167.72 KB
05/06/2014 2014/608 MMoU on Cooperation Arrangements and Exchange of Information , Reference PDF
205.85 KB

The European Securities and Markets Authority (ESMA) has published the text of a new multilateral memorandum of understanding (MMoU) between EEA national competent authorities, and between national competent authorities and ESMA which entered into force on 29 May 2014. It has been signed by 33 authorities in the securities and markets area. The new MMoU was agreed in view of the increasing internationalisation, harmonisation and interdependence of financial services and markets in the European Union. It is designed to facilitate cooperation arrangements and the exchange of information between national competent authorities, and between national competent authorities and ESMA, in the application of their responsibilities under Union law relating to the securities and markets area. It also updates and replaces a previous agreement on the Exchange of Information and Surveillance of Securities Activities agreed by the members of the Committee of European Securities Regulators (formerly the Forum of European Securities Commissions) entered into by those members on 26 January 1999. List of Signatories to MMoU on Cooperation Arrangements and Exchange of Information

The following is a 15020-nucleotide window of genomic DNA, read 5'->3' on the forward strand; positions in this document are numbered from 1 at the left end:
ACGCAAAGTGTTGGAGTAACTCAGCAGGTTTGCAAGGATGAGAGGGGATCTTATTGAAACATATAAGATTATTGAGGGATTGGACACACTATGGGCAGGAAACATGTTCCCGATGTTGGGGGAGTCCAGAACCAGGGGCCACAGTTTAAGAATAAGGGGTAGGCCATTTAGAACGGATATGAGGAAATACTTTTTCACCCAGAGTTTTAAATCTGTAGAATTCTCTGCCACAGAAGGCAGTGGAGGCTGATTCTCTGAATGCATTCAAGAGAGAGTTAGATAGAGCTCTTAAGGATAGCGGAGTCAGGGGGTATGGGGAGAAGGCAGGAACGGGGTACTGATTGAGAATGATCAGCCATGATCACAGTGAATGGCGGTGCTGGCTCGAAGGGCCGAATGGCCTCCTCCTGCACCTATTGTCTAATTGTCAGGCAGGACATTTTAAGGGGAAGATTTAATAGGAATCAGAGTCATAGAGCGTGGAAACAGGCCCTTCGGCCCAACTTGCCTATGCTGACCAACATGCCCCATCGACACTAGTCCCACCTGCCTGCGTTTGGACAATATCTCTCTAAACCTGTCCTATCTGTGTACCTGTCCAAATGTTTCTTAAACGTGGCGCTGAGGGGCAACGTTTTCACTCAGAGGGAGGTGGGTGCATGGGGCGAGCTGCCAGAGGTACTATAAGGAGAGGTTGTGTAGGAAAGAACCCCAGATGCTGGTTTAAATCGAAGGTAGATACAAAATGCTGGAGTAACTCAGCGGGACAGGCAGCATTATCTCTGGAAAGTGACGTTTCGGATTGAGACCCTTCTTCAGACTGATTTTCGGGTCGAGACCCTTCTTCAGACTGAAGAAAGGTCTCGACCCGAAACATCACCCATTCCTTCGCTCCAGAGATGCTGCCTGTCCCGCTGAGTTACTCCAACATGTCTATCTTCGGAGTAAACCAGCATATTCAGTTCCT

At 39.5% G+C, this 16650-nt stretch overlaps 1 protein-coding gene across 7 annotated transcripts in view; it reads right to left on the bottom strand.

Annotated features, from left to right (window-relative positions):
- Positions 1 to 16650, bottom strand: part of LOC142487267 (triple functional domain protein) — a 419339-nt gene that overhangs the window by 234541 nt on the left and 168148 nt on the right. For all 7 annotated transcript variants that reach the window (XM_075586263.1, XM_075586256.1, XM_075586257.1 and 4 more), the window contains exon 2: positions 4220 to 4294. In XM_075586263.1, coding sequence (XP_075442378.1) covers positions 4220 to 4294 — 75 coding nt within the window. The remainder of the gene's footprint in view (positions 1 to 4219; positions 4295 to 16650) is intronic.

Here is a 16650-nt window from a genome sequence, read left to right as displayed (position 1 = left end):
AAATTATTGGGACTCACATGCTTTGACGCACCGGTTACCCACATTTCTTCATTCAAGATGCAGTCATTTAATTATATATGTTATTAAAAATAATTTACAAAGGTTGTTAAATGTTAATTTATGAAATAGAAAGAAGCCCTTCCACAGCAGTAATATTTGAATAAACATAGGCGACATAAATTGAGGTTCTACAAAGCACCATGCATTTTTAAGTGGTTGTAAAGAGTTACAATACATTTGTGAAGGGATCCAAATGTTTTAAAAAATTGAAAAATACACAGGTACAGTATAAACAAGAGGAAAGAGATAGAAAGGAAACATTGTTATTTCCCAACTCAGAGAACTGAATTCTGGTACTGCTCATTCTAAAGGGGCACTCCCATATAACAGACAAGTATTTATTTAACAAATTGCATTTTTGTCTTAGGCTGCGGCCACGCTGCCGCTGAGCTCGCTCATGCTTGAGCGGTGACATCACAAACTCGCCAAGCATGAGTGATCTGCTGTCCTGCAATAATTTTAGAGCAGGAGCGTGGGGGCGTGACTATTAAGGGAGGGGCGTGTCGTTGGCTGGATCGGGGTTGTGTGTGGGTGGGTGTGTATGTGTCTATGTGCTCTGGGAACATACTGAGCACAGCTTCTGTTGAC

04/12/2014 ESMA/ASIC1 ESMA-ASIC MOU on access to trade repositry data Reference PDF
384.61 KB
16/01/2015 2015 ESMA SFC MoU MoU between ESMA and SFC regarding CCPs Reference PDF
635.27 KB
05/03/2015 MOU ESMA RBA MoU between ESMA and RBA regarding trade repositories Reference PDF
134.04 KB
The European Securities and Markets Authority (ESMA) and the Reserve Bank of Australia (RBA) have concluded a Memorandum of Understanding (MoU) that will allow RBA to have access to data held in European Trade repositories according to its mandate. The MoU is effective as of 18 February 2015.The ESMA-RBA MoU is the second cooperation arrangement established under Article 76 of the European Market Infrastructure Regulation (EMIR). This provision aims at ensuring that third-country authorities that do not have any trade repository in their jurisdiction may access the information on derivatives contracts held in European trade repositories which is relevant for their mandates. The MoU ensures that guarantees of professional secrecy exist. The first MoU of this kind was concluded in November 2014 between ESMA and the Australian Securities & Investments Commission (ASIC).